The Quebec-Ontario Student Solidarity Tour kicked off last week, aiming to spread the Marxist revolution to Ontario students in order to free them from their oppressive subsidized tuition fees. The Canadian Federation of Students has decided to foot the bill for Mr. Nadeau-Dubois and other Quebec organizers to tour ten of Ontario’s universities. Nadeau-Dubois is the president of CLASSE, Montreal’s most militant and radical student group behind the Quebec student protests. Besides the lack of money and management skills to pay rent on time, there are many reasons why this zealot president will find Ontario an uphill battle for his vision.
The tour is expected to culminate on July 19th at an Ontario Student Strike Training camp, put on by the University of Toronto’s Graduate Student Union. Among the many useful life tools that you can learn at this socialist orgy are “How to Radicalize Student Associations”, “Using the Strike as a Tactic”, and “How to Effectively Enforce Strikes in the face of conflict and repression”. Has anyone stopped to tell M. Nadeau-Dubois that students are in a client-service provider relationship with universities and not a class war?
The majority of the non-student public support is coming from the trade unions: Public Service Alliance of Canada, the Canadian Union of Postal Workers, CUPE locals (including University of Toronto’s infamous 3902ers), and many more. Why are these trade unions supporting a movement that has no impact on improving the welfare of their adult workers? One statement read that “our union recognizes that the fight to keep tuition affordable is linked to the fight for decent wages and working conditions”.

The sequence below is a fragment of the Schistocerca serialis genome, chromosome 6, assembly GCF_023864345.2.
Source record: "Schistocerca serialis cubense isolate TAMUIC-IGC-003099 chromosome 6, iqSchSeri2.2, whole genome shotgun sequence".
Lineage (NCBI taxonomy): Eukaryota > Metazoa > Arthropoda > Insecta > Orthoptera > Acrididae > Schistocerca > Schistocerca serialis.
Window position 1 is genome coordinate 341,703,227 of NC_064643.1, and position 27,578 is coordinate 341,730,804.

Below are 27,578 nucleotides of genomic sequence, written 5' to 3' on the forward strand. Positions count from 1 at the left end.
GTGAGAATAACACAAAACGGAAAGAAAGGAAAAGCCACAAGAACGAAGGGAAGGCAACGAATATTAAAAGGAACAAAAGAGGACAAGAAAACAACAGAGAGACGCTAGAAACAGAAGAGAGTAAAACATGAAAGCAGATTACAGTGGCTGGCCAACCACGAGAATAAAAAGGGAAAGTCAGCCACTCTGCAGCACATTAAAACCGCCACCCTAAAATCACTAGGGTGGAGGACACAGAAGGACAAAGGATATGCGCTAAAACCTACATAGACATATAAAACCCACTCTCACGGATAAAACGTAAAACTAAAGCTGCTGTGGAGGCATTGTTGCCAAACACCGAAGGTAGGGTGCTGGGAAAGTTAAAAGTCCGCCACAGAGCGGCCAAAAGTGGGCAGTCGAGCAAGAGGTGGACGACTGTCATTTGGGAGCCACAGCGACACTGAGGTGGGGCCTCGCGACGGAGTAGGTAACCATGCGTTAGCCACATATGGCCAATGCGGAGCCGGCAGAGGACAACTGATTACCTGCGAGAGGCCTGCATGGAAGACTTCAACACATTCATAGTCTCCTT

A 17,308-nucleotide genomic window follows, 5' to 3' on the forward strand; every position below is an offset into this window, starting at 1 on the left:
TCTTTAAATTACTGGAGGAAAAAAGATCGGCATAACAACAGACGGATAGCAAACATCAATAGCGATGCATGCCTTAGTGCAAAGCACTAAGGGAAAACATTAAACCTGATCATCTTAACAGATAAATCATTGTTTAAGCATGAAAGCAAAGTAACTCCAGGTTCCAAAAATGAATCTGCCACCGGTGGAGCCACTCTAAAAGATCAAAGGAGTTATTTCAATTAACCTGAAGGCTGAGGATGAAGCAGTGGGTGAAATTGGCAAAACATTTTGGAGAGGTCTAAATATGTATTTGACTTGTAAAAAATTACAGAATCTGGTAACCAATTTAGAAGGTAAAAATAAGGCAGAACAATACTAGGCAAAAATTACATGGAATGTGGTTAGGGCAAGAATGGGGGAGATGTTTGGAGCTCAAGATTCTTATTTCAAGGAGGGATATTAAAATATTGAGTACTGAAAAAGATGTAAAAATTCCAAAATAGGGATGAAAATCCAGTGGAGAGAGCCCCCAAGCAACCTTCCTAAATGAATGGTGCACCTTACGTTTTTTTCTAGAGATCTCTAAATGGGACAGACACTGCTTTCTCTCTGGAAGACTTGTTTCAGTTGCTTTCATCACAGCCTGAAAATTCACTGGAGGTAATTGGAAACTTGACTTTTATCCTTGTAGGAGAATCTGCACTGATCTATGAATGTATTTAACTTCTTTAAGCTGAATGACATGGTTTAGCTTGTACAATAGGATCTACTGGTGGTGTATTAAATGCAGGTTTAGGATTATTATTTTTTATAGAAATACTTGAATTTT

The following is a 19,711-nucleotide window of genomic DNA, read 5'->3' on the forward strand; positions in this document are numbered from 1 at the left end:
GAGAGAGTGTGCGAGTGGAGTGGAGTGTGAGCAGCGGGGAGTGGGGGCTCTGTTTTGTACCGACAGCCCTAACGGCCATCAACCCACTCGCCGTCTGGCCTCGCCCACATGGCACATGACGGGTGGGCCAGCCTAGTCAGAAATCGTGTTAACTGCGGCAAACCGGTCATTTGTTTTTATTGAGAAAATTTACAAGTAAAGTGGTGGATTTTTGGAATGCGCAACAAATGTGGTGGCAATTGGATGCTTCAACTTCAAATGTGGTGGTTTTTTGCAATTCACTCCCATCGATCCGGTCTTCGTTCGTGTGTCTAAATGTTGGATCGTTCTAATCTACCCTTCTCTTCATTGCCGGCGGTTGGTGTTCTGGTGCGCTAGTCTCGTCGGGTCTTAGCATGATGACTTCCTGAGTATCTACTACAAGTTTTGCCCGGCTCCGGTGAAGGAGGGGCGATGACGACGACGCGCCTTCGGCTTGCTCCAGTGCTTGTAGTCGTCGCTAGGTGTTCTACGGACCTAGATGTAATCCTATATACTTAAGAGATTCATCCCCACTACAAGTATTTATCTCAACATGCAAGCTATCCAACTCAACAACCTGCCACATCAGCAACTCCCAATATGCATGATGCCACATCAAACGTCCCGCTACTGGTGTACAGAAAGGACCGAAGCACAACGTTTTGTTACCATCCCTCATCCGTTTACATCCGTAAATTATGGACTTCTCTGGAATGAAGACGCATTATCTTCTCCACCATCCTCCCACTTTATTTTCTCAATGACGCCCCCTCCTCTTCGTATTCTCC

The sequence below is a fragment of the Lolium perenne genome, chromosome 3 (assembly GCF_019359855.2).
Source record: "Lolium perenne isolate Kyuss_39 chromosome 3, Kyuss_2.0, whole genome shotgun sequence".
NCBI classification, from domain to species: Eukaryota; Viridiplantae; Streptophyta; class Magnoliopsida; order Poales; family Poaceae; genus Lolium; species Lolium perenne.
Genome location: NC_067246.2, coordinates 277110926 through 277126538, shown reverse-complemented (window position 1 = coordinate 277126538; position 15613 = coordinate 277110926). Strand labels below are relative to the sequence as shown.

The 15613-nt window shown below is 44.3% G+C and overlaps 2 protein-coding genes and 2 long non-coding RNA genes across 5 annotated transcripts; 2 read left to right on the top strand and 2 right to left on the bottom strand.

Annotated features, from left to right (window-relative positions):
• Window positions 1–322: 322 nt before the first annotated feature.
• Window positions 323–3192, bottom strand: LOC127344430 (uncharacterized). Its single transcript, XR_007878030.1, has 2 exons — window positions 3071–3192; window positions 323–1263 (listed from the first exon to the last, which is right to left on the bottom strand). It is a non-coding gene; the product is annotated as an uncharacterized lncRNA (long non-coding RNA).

It isn’t. Lowering tuition artificially increases the supply of people with a university degree, but at the same time, it does not increase the labour demand for people with those degrees. Moreover, an increase in university graduates drives down the cost of skilled labour and, by extension, real wages.
The student protesters will find stronger opposition to their shenanigans in Ontario. The Ontario government has already granted 30% off tuition reductions to a majority of full-time undergraduate students who have not been out of high school for more than four years. Secondly, the Ontario government is currently facing the greatest debt and deficit in the history of the province since the Great Depression – worse than even the Rae days. There will be no room for concessions to student protesters.
Even CFS-Ontario has been hesitant to declare war on the Ontario government with crippling student “strikes”. Sarah Jayne King, CFS-Ontario Treasurer, has stated that “CFS is a member-driven organization and does not currently have a mandate to support a strike. All decisions regarding policy and campaigns are made at bi-annual general meetings”. It’s so nice to see that Ms. King finally respects democratic processes, because she certainly disregarded them as the unelected VP Finance at the Student Federation of the University of Ottawa.
Ontario public opinion on the recent protests in Montreal is largely unfavourable. A recent poll conducted by Abacus Data states that a majority of 46% of Ontarians view the protests unfavourably. As Vincent Mosco, a professor at Queen’s University commented, there is no history of student strikes in Ontario and a different political approach is taken to postsecondary education. The liberal and conservative elements are much stronger in Ontario than in Quebec , home to separatists, communists, and champagne socialists.
While young unemployed males in Egypt and Greece are rioting for democratic rights and employment opportunities respectively, Nadeau-Dubois and his militant radical gang are terrorizing downtown Montreal because of a gradual increase in tuition fees adjusted for inflation over seven years. The irony is rank.
There are no vacancies for Nadeau-Dubois here in Upper Canada. God help any Ontarian landlord that lets him take up residence.
The views expressed in this opinion piece are the author's own and do not necessarily represent those of The Prince Arthur Herald.
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